Is Craft Beer Going Mainstream?

My Twitter timeline has been pretty full today, full of Iron Maiden and FHM; not exactly common bedfellows it has to be said. Evidently, this months FHM features a load of craft beer, as you can see from the image above. The double page spread appears to have beers from some of the bigger craft beer purveyors like Thornbridge and Dark Star, plus some from the newer, or less well known ones like Wild Beer Co. and Tiny Rebel. I’ve not actually seen the issue in question, as my local Tesco didn’t have any copies of FHM in stock when I popped in at lunch, Hopefully they’ll have some in at some point this week so I can have a proper look, as evidently, there is also a six page article featuring that Scottish brewery.

It makes me wonder though, what with events like Craft Beer Rising having just been, SIBA Beer X (with a cracking craft keg list) just about to kick off and the Liverpool Craft Beer Expo, Birmingham Beer Bash and Independant Manchester Beer Convention all still to come, are we at a tipping point? Now that lads mags like FHM are running craft beer articles, are we about to see craft beer going mainstream?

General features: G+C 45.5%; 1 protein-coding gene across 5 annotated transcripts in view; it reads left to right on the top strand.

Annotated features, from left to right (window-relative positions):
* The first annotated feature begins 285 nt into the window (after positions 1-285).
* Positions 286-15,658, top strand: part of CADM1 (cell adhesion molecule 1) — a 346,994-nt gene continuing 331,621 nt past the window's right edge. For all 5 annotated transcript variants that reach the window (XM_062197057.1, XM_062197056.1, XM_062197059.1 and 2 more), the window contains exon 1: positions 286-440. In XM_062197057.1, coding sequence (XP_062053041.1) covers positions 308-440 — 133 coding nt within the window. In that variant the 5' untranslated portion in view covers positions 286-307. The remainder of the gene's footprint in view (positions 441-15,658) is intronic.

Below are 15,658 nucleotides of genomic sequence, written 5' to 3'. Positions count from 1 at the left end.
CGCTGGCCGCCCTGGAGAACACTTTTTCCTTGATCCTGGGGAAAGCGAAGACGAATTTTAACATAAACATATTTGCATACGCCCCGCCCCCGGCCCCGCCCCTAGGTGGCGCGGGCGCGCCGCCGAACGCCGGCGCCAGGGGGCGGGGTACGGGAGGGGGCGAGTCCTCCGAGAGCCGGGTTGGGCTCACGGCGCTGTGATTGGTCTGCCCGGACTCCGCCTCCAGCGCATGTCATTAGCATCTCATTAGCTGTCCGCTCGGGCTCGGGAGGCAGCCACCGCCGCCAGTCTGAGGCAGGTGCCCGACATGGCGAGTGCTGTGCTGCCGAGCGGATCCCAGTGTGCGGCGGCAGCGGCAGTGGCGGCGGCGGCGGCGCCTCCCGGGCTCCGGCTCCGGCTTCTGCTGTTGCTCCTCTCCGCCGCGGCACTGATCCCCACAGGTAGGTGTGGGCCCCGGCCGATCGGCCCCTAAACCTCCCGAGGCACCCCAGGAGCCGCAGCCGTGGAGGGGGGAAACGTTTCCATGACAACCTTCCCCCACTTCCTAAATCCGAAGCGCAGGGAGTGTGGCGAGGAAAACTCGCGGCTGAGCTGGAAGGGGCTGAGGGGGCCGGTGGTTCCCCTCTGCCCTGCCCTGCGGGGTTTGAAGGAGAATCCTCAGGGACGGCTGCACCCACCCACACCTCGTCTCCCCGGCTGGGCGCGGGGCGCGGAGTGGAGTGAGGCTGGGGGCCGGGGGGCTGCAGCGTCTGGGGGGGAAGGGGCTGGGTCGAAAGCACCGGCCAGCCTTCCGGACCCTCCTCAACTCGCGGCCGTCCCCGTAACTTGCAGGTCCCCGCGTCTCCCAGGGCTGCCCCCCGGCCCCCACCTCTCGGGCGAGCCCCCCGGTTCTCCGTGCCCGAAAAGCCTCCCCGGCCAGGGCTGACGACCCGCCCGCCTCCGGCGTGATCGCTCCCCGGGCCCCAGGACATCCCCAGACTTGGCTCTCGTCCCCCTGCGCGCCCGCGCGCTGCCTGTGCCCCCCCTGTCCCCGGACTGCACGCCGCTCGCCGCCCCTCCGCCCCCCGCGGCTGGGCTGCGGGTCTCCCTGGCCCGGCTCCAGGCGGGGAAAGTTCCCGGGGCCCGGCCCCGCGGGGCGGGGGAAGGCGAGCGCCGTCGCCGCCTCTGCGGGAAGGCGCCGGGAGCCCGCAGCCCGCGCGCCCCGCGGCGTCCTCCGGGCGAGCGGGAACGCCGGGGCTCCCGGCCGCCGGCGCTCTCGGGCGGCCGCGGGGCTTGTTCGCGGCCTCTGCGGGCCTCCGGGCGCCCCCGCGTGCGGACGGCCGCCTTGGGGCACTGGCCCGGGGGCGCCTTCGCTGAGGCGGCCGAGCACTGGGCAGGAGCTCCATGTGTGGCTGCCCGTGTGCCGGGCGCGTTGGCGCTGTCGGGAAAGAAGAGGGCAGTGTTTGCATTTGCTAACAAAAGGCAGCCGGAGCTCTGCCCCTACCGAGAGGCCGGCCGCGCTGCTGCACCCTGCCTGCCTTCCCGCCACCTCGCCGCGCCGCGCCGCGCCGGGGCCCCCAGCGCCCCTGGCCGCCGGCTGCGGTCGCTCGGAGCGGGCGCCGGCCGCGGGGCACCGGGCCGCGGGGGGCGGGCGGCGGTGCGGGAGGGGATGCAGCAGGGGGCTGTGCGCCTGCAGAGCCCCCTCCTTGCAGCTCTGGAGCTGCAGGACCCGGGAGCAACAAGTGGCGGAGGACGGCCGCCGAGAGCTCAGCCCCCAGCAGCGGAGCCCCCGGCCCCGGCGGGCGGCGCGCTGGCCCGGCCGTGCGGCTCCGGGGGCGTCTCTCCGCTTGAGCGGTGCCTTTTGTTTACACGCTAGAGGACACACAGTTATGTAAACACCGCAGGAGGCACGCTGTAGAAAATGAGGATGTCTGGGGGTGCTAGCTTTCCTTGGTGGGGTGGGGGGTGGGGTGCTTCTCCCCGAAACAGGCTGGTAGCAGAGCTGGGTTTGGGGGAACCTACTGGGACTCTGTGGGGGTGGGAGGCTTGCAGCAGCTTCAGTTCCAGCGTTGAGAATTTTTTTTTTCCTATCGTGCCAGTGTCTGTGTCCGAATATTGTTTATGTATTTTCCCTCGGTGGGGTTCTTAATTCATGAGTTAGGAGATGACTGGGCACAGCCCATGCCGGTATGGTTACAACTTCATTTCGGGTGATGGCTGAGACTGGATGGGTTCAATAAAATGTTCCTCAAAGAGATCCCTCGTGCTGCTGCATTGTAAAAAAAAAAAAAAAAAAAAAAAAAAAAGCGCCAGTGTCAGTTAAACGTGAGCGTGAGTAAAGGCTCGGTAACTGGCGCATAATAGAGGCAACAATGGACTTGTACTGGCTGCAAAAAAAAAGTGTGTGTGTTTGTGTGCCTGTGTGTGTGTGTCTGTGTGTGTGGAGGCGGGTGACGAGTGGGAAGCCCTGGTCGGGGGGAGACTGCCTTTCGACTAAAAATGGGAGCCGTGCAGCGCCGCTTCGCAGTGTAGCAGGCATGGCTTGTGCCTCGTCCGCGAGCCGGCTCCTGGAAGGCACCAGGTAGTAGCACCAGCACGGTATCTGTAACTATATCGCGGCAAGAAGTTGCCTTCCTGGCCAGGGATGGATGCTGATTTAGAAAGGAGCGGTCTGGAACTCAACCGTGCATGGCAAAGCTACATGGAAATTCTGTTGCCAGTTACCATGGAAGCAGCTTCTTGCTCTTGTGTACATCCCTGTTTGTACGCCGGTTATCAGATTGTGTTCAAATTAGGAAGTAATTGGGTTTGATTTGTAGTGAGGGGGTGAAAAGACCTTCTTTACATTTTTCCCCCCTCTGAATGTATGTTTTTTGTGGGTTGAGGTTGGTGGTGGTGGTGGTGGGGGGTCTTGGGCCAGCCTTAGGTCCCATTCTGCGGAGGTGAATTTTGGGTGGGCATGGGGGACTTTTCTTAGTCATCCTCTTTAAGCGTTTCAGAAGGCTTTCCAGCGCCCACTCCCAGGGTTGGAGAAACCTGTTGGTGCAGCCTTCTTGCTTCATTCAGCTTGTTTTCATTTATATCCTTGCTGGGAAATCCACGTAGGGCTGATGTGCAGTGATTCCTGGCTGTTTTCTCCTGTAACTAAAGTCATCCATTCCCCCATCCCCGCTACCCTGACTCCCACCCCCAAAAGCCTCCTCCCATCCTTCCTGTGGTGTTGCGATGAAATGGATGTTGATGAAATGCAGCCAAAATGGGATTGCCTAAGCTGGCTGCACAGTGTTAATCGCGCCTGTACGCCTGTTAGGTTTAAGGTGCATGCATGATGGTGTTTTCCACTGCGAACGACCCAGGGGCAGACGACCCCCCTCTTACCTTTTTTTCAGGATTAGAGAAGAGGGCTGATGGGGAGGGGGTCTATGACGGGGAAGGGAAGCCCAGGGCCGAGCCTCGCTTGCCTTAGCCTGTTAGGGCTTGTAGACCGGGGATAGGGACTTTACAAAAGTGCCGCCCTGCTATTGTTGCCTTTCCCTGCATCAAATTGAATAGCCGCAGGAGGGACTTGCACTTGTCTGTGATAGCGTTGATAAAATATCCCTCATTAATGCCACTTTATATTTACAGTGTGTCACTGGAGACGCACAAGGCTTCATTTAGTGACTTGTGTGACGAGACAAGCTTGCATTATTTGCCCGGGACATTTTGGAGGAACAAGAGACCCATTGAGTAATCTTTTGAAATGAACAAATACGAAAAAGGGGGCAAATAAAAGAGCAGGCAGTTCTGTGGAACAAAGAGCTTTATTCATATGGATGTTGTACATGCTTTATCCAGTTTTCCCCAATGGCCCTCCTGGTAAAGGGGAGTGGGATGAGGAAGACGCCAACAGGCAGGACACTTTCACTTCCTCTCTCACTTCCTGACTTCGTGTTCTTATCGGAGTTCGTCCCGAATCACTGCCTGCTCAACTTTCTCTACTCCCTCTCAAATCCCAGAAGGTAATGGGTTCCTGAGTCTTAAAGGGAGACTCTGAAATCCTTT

By mainstream, I mean not niche. We beer geeks live in a bit of a bubble, we’re pretty irrelevant in the big scheme of things, a tiny enclave in a world of industrial beer. I doubt that a few hipster beer festivals and lads mags articles are going to change the drinking habits of the majority of the beer drinking population, no matter how much we hope they will. However, I’m assuming the target audience for FHM is mainly late teens, early twenties, so they have the vast, vast majority of their drinking lives ahead of them. If even a few of them become curious due to articles like this and start asking for some of these beers in their chosen night time drinking establishments, then maybe, just maybe we might start to see a few places dabble with getting some more interesting beer in stock. That has to be a good thing, no…?